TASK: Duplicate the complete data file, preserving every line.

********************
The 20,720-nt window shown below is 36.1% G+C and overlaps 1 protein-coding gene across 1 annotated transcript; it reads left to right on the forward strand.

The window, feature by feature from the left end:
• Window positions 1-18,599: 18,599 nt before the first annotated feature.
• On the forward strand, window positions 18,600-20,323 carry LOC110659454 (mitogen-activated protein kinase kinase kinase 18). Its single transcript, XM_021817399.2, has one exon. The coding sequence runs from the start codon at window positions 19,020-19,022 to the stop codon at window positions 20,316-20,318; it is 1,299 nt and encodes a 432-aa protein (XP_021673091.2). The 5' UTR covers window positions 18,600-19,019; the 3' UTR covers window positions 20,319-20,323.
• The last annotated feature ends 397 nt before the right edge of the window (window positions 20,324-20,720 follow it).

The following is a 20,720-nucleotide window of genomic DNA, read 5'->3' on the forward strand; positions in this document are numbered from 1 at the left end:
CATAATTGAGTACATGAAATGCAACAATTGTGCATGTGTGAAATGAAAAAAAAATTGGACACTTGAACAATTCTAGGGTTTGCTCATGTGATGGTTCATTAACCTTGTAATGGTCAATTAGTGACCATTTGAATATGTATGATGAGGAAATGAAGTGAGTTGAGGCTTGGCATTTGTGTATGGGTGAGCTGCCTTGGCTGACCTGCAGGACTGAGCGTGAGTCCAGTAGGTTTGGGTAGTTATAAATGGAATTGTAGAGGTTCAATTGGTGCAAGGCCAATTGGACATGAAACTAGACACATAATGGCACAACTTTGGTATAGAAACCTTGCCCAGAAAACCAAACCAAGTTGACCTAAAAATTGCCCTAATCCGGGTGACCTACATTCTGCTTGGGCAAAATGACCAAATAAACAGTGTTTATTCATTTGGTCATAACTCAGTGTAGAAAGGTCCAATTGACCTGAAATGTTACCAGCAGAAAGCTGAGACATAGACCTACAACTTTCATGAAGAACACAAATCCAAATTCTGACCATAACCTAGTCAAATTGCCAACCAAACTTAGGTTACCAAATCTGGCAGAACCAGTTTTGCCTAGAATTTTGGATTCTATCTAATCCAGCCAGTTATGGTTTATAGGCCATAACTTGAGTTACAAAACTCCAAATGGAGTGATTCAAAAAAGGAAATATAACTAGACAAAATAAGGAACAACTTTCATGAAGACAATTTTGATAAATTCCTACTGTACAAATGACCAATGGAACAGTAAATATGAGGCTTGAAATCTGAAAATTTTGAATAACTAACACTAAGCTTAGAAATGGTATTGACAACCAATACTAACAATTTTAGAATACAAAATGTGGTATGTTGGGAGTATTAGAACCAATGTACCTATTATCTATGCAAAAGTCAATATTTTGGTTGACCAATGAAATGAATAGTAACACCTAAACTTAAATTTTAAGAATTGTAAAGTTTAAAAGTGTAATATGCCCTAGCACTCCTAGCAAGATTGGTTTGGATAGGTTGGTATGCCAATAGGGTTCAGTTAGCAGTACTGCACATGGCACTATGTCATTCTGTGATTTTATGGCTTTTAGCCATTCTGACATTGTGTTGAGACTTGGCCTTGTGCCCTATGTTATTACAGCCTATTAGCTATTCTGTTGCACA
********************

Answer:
The 20,720-nt window shown below is 36.1% G+C and overlaps 1 protein-coding gene across 1 annotated transcript; it reads left to right on the forward strand.

The window, feature by feature from the left end:
• Window positions 1-18,599: 18,599 nt before the first annotated feature.
• On the forward strand, window positions 18,600-20,323 carry LOC110659454 (mitogen-activated protein kinase kinase kinase 18). Its single transcript, XM_021817399.2, has one exon. The coding sequence runs from the start codon at window positions 19,020-19,022 to the stop codon at window positions 20,316-20,318; it is 1,299 nt and encodes a 432-aa protein (XP_021673091.2). The 5' UTR covers window positions 18,600-19,019; the 3' UTR covers window positions 20,319-20,323.
• The last annotated feature ends 397 nt before the right edge of the window (window positions 20,324-20,720 follow it).

The following is a 20,720-nucleotide window of genomic DNA, read 5'->3' on the forward strand; positions in this document are numbered from 1 at the left end:
CATAATTGAGTACATGAAATGCAACAATTGTGCATGTGTGAAATGAAAAAAAAATTGGACACTTGAACAATTCTAGGGTTTGCTCATGTGATGGTTCATTAACCTTGTAATGGTCAATTAGTGACCATTTGAATATGTATGATGAGGAAATGAAGTGAGTTGAGGCTTGGCATTTGTGTATGGGTGAGCTGCCTTGGCTGACCTGCAGGACTGAGCGTGAGTCCAGTAGGTTTGGGTAGTTATAAATGGAATTGTAGAGGTTCAATTGGTGCAAGGCCAATTGGACATGAAACTAGACACATAATGGCACAACTTTGGTATAGAAACCTTGCCCAGAAAACCAAACCAAGTTGACCTAAAAATTGCCCTAATCCGGGTGACCTACATTCTGCTTGGGCAAAATGACCAAATAAACAGTGTTTATTCATTTGGTCATAACTCAGTGTAGAAAGGTCCAATTGACCTGAAATGTTACCAGCAGAAAGCTGAGACATAGACCTACAACTTTCATGAAGAACACAAATCCAAATTCTGACCATAACCTAGTCAAATTGCCAACCAAACTTAGGTTACCAAATCTGGCAGAACCAGTTTTGCCTAGAATTTTGGATTCTATCTAATCCAGCCAGTTATGGTTTATAGGCCATAACTTGAGTTACAAAACTCCAAATGGAGTGATTCAAAAAAGGAAATATAACTAGACAAAATAAGGAACAACTTTCATGAAGACAATTTTGATAAATTCCTACTGTACAAATGACCAATGGAACAGTAAATATGAGGCTTGAAATCTGAAAATTTTGAATAACTAACACTAAGCTTAGAAATGGTATTGACAACCAATACTAACAATTTTAGAATACAAAATGTGGTATGTTGGGAGTATTAGAACCAATGTACCTATTATCTATGCAAAAGTCAATATTTTGGTTGACCAATGAAATGAATAGTAACACCTAAACTTAAATTTTAAGAATTGTAAAGTTTAAAAGTGTAATATGCCCTAGCACTCCTAGCAAGATTGGTTTGGATAGGTTGGTATGCCAATAGGGTTCAGTTAGCAGTACTGCACATGGCACTATGTCATTCTGTGATTTTATGGCTTTTAGCCATTCTGACATTGTGTTGAGACTTGGCCTTGTGCCCTATGTTATTACAGCCTATTAGCTATTCTGTTGCACA